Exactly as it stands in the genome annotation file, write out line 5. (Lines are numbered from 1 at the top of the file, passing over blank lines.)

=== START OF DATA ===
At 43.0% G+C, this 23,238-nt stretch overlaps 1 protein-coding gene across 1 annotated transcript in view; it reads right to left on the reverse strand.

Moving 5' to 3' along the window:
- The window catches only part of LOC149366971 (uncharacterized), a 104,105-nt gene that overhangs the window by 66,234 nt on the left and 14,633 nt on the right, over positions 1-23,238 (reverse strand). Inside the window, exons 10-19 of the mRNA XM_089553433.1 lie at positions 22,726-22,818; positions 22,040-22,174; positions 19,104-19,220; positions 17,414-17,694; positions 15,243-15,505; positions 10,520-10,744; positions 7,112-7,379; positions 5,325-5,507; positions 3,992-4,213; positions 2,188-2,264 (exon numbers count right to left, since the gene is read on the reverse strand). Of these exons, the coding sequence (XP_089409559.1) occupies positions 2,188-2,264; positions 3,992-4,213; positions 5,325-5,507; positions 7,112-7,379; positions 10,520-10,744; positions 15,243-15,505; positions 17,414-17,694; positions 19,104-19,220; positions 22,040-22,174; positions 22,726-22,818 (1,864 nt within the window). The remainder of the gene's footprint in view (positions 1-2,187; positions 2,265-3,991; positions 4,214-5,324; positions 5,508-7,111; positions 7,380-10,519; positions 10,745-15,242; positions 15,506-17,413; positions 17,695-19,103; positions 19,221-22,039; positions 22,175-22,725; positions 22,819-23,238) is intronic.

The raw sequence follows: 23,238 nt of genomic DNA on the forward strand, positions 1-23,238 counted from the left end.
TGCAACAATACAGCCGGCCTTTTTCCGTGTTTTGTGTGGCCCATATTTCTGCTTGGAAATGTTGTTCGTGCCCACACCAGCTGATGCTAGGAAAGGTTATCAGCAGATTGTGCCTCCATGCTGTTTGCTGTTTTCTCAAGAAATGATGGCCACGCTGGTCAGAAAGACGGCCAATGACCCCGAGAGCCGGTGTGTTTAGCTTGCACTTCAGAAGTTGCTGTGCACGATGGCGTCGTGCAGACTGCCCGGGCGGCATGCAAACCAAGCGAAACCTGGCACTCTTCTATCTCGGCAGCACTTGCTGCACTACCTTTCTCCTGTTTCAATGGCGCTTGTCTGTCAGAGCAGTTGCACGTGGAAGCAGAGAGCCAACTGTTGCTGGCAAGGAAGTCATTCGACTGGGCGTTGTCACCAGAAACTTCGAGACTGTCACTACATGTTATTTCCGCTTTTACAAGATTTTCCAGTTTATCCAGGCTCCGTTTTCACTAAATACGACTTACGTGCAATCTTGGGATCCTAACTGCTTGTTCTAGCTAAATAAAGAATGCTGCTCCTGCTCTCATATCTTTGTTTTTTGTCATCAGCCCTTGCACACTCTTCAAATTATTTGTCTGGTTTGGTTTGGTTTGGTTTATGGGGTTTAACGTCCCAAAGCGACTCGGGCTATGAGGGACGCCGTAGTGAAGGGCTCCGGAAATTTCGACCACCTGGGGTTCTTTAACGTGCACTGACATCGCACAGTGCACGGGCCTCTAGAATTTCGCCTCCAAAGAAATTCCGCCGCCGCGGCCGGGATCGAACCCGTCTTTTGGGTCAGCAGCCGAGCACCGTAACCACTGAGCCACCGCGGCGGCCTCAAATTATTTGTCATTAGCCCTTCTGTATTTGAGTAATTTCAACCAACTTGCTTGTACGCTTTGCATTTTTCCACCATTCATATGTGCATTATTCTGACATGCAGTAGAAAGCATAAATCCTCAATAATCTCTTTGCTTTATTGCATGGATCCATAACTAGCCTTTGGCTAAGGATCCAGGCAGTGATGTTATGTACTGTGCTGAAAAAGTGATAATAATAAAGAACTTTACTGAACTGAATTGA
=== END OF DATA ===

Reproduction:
TGCAACAATACAGCCGGCCTTTTTCCGTGTTTTGTGTGGCCCATATTTCTGCTTGGAAATGTTGTTCGTGCCCACACCAGCTGATGCTAGGAAAGGTTATCAGCAGATTGTGCCTCCATGCTGTTTGCTGTTTTCTCAAGAAATGATGGCCACGCTGGTCAGAAAGACGGCCAATGACCCCGAGAGCCGGTGTGTTTAGCTTGCACTTCAGAAGTTGCTGTGCACGATGGCGTCGTGCAGACTGCCCGGGCGGCATGCAAACCAAGCGAAACCTGGCACTCTTCTATCTCGGCAGCACTTGCTGCACTACCTTTCTCCTGTTTCAATGGCGCTTGTCTGTCAGAGCAGTTGCACGTGGAAGCAGAGAGCCAACTGTTGCTGGCAAGGAAGTCATTCGACTGGGCGTTGTCACCAGAAACTTCGAGACTGTCACTACATGTTATTTCCGCTTTTACAAGATTTTCCAGTTTATCCAGGCTCCGTTTTCACTAAATACGACTTACGTGCAATCTTGGGATCCTAACTGCTTGTTCTAGCTAAATAAAGAATGCTGCTCCTGCTCTCATATCTTTGTTTTTTGTCATCAGCCCTTGCACACTCTTCAAATTATTTGTCTGGTTTGGTTTGGTTTGGTTTATGGGGTTTAACGTCCCAAAGCGACTCGGGCTATGAGGGACGCCGTAGTGAAGGGCTCCGGAAATTTCGACCACCTGGGGTTCTTTAACGTGCACTGACATCGCACAGTGCACGGGCCTCTAGAATTTCGCCTCCAAAGAAATTCCGCCGCCGCGGCCGGGATCGAACCCGTCTTTTGGGTCAGCAGCCGAGCACCGTAACCACTGAGCCACCGCGGCGGCCTCAAATTATTTGTCATTAGCCCTTCTGTATTTGAGTAATTTCAACCAACTTGCTTGTACGCTTTGCATTTTTCCACCATTCATATGTGCATTATTCTGACATGCAGTAGAAAGCATAAATCCTCAATAATCTCTTTGCTTTATTGCATGGATCCATAACTAGCCTTTGGCTAAGGATCCAGGCAGTGATGTTATGTACTGTGCTGAAAAAGTGATAATAATAAAGAACTTTACTGAACTGAATTGA